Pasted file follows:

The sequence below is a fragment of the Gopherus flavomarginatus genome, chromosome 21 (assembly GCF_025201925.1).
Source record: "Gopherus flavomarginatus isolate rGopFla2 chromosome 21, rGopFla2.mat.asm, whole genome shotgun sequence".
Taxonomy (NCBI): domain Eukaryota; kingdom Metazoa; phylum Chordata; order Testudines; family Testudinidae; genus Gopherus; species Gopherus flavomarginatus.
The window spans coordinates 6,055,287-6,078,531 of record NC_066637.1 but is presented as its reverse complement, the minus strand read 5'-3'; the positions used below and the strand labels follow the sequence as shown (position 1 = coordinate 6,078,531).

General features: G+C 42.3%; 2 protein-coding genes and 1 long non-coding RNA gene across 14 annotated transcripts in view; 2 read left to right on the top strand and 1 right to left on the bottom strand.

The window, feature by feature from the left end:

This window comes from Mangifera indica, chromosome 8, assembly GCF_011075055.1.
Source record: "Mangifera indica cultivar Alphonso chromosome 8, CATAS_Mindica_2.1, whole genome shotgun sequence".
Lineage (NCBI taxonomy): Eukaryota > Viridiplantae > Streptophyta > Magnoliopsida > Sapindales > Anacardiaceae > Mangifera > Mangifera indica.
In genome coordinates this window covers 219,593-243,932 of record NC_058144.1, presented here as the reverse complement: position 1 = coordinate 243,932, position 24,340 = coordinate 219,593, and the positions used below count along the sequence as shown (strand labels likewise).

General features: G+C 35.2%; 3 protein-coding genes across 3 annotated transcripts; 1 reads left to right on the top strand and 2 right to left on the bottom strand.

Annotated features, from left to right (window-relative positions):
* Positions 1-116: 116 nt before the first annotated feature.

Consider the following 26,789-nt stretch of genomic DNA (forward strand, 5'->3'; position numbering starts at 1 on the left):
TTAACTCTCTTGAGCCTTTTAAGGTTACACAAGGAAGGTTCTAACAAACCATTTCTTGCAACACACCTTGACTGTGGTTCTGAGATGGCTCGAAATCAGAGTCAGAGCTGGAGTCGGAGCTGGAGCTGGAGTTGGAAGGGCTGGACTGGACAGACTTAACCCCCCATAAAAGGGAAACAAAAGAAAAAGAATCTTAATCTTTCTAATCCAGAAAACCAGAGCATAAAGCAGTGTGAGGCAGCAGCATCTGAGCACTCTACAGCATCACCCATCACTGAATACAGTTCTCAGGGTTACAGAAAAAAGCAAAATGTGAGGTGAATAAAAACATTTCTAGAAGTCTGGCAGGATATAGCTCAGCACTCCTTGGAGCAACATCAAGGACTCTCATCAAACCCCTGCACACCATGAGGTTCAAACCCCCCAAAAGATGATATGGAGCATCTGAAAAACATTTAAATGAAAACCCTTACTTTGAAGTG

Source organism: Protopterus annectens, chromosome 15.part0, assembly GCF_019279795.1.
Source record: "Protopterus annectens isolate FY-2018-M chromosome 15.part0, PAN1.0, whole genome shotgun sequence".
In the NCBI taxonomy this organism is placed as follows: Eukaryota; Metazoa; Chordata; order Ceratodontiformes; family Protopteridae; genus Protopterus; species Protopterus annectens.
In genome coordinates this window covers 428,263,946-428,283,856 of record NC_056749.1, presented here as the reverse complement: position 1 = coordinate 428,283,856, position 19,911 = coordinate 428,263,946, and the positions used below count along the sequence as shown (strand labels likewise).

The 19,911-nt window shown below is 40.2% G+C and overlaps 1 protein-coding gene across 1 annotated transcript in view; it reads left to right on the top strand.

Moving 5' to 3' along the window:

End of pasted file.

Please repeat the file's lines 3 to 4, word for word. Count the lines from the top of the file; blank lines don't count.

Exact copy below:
Taxonomy (NCBI): domain Eukaryota; kingdom Metazoa; phylum Chordata; order Testudines; family Testudinidae; genus Gopherus; species Gopherus flavomarginatus.
The window spans coordinates 6,055,287-6,078,531 of record NC_066637.1 but is presented as its reverse complement, the minus strand read 5'-3'; the positions used below and the strand labels follow the sequence as shown (position 1 = coordinate 6,078,531).